Van Hollen targeting N.J. seats, but state GOP officials unafraid

Even though Rep. Chris Van Hollen (D-Md.), the new chairman of the Democratic Congressional Campaign Committee (DCCC), is targeting Republican-held seats in New Jersey, state GOP consultants say if Democrats couldn’t capitalize on their own party’s electoral successes last year, then those seats aren’t attainable in 2008.

Even though Rep. Chris Van Hollen (D-Md.), the new chairman of the Democratic Congressional Campaign Committee (DCCC), is targeting Republican-held seats in New Jersey, state GOP consultants say if Democrats couldn’t capitalize on their own party’s electoral successes last year, then those seats aren’t attainable in 2008.

Van Hollen, in an interview with The Hill, said that in addition to seats in Michigan and Connecticut, seats in blue New Jersey present “some opportunities” for pick-ups, though he didn’t specify which seats the committee is targeting.

Perhaps the most vulnerable of those seats is Rep. Mike Ferguson (R), who narrowly defeated state Assemblywoman Linda Stender (D), winning by just more than 1 percent in the wake of press reports alleging inappropriate conduct with a female college student at a Georgetown bar in 2004.

Ferguson, who denied the allegations, did not comment for this article.

Stender told The Hill this week she is “looking seriously” at going up against Ferguson again in 2008, and she will make a decision by “late summer, early fall.”

Stender said she has spoken with Van Hollen and former DCCC Chairman Rep. Rahm Emanuel (D-Ill.) about the possibility of another showdown with Ferguson.

“I am talking to them, and obviously they are interested in a rematch because the district now looks winnable,” Stender said.

But Ed Traz, a GOP consulting heavyweight in the Garden State, said taking on Ferguson in 2008 would be a “waste” of the DCCC’s money in light of the large number of resources the committee will need to devote to defending freshman incumbents in Republican districts.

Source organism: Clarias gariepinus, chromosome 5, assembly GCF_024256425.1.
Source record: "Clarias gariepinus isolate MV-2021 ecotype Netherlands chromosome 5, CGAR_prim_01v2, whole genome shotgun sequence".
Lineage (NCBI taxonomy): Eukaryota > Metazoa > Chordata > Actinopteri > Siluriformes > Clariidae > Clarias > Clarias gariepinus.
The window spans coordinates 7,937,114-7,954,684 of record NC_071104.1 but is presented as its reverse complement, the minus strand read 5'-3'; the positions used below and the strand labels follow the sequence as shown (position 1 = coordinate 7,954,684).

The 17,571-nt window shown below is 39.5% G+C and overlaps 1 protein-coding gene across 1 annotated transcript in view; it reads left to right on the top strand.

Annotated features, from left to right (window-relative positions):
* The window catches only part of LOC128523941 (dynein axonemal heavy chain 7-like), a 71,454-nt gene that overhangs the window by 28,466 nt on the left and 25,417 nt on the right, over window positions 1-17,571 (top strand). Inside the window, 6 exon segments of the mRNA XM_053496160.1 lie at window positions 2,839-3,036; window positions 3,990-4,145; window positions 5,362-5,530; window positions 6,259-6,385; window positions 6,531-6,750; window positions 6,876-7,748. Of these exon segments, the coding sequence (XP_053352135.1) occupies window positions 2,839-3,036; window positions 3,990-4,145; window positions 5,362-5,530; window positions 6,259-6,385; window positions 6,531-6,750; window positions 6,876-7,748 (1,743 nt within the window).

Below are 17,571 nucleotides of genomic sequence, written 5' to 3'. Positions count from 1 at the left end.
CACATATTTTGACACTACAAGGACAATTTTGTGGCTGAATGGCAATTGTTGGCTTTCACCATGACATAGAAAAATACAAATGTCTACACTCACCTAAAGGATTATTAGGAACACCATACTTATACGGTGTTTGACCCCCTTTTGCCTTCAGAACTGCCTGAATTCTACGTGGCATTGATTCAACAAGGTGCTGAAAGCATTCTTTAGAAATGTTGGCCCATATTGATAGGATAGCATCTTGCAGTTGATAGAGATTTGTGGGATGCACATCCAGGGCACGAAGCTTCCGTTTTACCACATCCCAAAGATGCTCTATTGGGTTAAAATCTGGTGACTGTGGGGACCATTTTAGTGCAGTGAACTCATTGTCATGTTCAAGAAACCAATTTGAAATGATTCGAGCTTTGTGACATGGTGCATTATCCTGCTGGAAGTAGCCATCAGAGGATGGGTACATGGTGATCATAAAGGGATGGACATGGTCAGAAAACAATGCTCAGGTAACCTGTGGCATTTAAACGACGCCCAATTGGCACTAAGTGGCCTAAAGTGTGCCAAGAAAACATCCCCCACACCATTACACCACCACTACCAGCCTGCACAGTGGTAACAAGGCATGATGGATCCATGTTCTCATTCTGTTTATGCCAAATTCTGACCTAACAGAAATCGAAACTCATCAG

“[For] Mike Ferguson, the time to get him was this past cycle,” Traz said. “You’re not going to catch him. I can’t see it ever being worse than it was in Jersey [last] year.”

Another high-level consultant familiar with New Jersey politics said that the additional two years Ferguson will be able to put between himself and the Georgetown incident will allow him time to regroup with voters who soured on him.

“2006 put a scare in him, I think,” the consultant said.

But Stender said she would begin another bid stronger than she was in 2006, having boosted her name recognition in the close race. Hopefully, she said, this would enable her to nullify some of Ferguson’s fundraising advantages.

Summit Mayor Jordan Glatt has also been mentioned as a possible challenger. Glatt did not return phone calls to his office by press time.

Rep. Frank LoBiondo (R) is another possible target, but only if Assemblyman Jefferson Van Drew (D) can be persuaded to make a run, according to reports.

LoBiondo was never in danger in 2006, beating Democrat Viola Thomas-Hughes with 62 percent of the vote.

The only thing that might change that is the entrance of Van Drew, whom Traz regards as too “pragmatic” a politician to challenge the powerful LoBiondo this cycle.
“The only way Frank LoBiondo leaves Congress is when he decides he doesn’t want to do it anymore,” Traz said.

Van Drew did not return calls to his cell phone.

LoBiondo said he was “surprised” to see reports saying the DCCC is targeting him, given his margin of victory and the fact that he finished the race with about $1.3 million cash on hand in an environment hostile to Republicans across the country.

“Those numbers aren’t too shabby,” he said. “I’m not sure what they’re looking at.
“I’m not sure of a lot of things, but one of the things that I am sure of is I will not be caught asleep at the switch.”

In the state’s 5th district, Republican Rep. Scott GarrettScott GarrettThe Trail 2016: Candidate tug-of-war Dem group slams NJ Republican for 'hateful agenda' Divided GOP to powwow on budget MORE should, by all traditional measures, be in significant trouble heading into 2008.

Garrett won last year with 55 percent of the vote, and a consultant familiar with the district said he has continued to be successful largely because of historically Republican Bergen County, part of which Garrett represents.

The problem, or problems, for Garrett lie in a county GOP that was once consolidated and strong, but in recent years has fallen into near-total disarray — the Rothenberg Report recently noted the party’s county headquarters was padlocked earlier this year because of failure to pay rent.

The phones at the county headquarters are apparently disconnected; repeated calls to the number listed on its website were met with an operator’s message.

That “collapse,” as the consultant put it, could lead to a primary challenge for Garrett, opening the door to an early-funded Democrat riding the strength of a county Democratic Party that has grown in influence.